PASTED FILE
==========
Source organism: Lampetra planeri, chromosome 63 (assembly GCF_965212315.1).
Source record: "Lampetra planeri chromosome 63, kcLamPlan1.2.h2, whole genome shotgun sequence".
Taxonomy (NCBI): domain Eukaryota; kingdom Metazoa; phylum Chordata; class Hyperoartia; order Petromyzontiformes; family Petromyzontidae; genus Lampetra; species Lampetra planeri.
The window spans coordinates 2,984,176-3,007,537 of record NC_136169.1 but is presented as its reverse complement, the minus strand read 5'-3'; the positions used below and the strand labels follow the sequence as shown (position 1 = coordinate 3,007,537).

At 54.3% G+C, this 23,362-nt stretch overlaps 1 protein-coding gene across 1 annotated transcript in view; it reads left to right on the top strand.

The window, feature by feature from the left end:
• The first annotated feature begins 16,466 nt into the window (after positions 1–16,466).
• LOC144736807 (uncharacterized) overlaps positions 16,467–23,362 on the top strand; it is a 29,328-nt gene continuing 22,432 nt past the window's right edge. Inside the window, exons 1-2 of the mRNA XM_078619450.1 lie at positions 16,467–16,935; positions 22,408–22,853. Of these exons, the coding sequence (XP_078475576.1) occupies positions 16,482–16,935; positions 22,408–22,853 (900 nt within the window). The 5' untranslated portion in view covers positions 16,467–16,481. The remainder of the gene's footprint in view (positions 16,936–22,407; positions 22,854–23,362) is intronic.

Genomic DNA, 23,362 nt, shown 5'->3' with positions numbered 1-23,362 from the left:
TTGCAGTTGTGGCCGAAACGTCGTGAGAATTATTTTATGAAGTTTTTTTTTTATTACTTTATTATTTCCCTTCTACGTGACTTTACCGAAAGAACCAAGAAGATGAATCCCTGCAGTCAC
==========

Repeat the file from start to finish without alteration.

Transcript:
Source organism: Lampetra planeri, chromosome 63 (assembly GCF_965212315.1).
Source record: "Lampetra planeri chromosome 63, kcLamPlan1.2.h2, whole genome shotgun sequence".
Taxonomy (NCBI): domain Eukaryota; kingdom Metazoa; phylum Chordata; class Hyperoartia; order Petromyzontiformes; family Petromyzontidae; genus Lampetra; species Lampetra planeri.
The window spans coordinates 2,984,176-3,007,537 of record NC_136169.1 but is presented as its reverse complement, the minus strand read 5'-3'; the positions used below and the strand labels follow the sequence as shown (position 1 = coordinate 3,007,537).

At 54.3% G+C, this 23,362-nt stretch overlaps 1 protein-coding gene across 1 annotated transcript in view; it reads left to right on the top strand.

The window, feature by feature from the left end:
• The first annotated feature begins 16,466 nt into the window (after positions 1–16,466).
• LOC144736807 (uncharacterized) overlaps positions 16,467–23,362 on the top strand; it is a 29,328-nt gene continuing 22,432 nt past the window's right edge. Inside the window, exons 1-2 of the mRNA XM_078619450.1 lie at positions 16,467–16,935; positions 22,408–22,853. Of these exons, the coding sequence (XP_078475576.1) occupies positions 16,482–16,935; positions 22,408–22,853 (900 nt within the window). The 5' untranslated portion in view covers positions 16,467–16,481. The remainder of the gene's footprint in view (positions 16,936–22,407; positions 22,854–23,362) is intronic.

Genomic DNA, 23,362 nt, shown 5'->3' with positions numbered 1-23,362 from the left:
TTGCAGTTGTGGCCGAAACGTCGTGAGAATTATTTTATGAAGTTTTTTTTTTATTACTTTATTATTTCCCTTCTACGTGACTTTACCGAAAGAACCAAGAAGATGAATCCCTGCAGTCAC